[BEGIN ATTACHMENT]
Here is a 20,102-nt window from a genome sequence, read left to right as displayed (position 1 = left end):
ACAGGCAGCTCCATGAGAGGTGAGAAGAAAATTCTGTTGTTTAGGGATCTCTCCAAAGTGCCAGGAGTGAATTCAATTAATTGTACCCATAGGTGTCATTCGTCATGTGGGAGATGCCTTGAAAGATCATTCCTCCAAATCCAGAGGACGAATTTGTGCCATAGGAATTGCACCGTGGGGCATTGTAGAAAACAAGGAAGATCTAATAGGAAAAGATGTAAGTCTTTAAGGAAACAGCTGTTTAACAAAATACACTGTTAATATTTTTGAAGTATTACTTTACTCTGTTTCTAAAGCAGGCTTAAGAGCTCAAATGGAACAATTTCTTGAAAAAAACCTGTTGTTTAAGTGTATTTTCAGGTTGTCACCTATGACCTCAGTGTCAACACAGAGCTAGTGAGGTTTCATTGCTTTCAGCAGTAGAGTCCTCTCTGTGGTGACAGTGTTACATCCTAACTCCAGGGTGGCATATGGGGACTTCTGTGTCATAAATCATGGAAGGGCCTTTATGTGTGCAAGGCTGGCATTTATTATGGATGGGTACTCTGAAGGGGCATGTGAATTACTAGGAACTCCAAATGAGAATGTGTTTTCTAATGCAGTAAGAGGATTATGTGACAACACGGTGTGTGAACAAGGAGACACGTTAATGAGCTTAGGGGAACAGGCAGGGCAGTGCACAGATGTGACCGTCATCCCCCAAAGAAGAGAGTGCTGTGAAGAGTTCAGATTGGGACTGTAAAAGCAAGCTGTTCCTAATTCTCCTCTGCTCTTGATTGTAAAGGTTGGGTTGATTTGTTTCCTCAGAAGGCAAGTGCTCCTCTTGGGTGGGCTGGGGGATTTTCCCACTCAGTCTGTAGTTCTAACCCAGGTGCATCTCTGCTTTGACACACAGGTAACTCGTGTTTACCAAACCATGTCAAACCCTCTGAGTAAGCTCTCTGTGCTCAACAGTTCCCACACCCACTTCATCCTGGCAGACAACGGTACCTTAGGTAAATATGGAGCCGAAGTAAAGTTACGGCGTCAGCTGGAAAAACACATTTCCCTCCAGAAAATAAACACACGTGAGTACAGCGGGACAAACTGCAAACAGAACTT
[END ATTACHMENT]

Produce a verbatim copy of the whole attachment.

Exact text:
Here is a 20,102-nt window from a genome sequence, read left to right as displayed (position 1 = left end):
ACAGGCAGCTCCATGAGAGGTGAGAAGAAAATTCTGTTGTTTAGGGATCTCTCCAAAGTGCCAGGAGTGAATTCAATTAATTGTACCCATAGGTGTCATTCGTCATGTGGGAGATGCCTTGAAAGATCATTCCTCCAAATCCAGAGGACGAATTTGTGCCATAGGAATTGCACCGTGGGGCATTGTAGAAAACAAGGAAGATCTAATAGGAAAAGATGTAAGTCTTTAAGGAAACAGCTGTTTAACAAAATACACTGTTAATATTTTTGAAGTATTACTTTACTCTGTTTCTAAAGCAGGCTTAAGAGCTCAAATGGAACAATTTCTTGAAAAAAACCTGTTGTTTAAGTGTATTTTCAGGTTGTCACCTATGACCTCAGTGTCAACACAGAGCTAGTGAGGTTTCATTGCTTTCAGCAGTAGAGTCCTCTCTGTGGTGACAGTGTTACATCCTAACTCCAGGGTGGCATATGGGGACTTCTGTGTCATAAATCATGGAAGGGCCTTTATGTGTGCAAGGCTGGCATTTATTATGGATGGGTACTCTGAAGGGGCATGTGAATTACTAGGAACTCCAAATGAGAATGTGTTTTCTAATGCAGTAAGAGGATTATGTGACAACACGGTGTGTGAACAAGGAGACACGTTAATGAGCTTAGGGGAACAGGCAGGGCAGTGCACAGATGTGACCGTCATCCCCCAAAGAAGAGAGTGCTGTGAAGAGTTCAGATTGGGACTGTAAAAGCAAGCTGTTCCTAATTCTCCTCTGCTCTTGATTGTAAAGGTTGGGTTGATTTGTTTCCTCAGAAGGCAAGTGCTCCTCTTGGGTGGGCTGGGGGATTTTCCCACTCAGTCTGTAGTTCTAACCCAGGTGCATCTCTGCTTTGACACACAGGTAACTCGTGTTTACCAAACCATGTCAAACCCTCTGAGTAAGCTCTCTGTGCTCAACAGTTCCCACACCCACTTCATCCTGGCAGACAACGGTACCTTAGGTAAATATGGAGCCGAAGTAAAGTTACGGCGTCAGCTGGAAAAACACATTTCCCTCCAGAAAATAAACACACGTGAGTACAGCGGGACAAACTGCAAACAGAACTT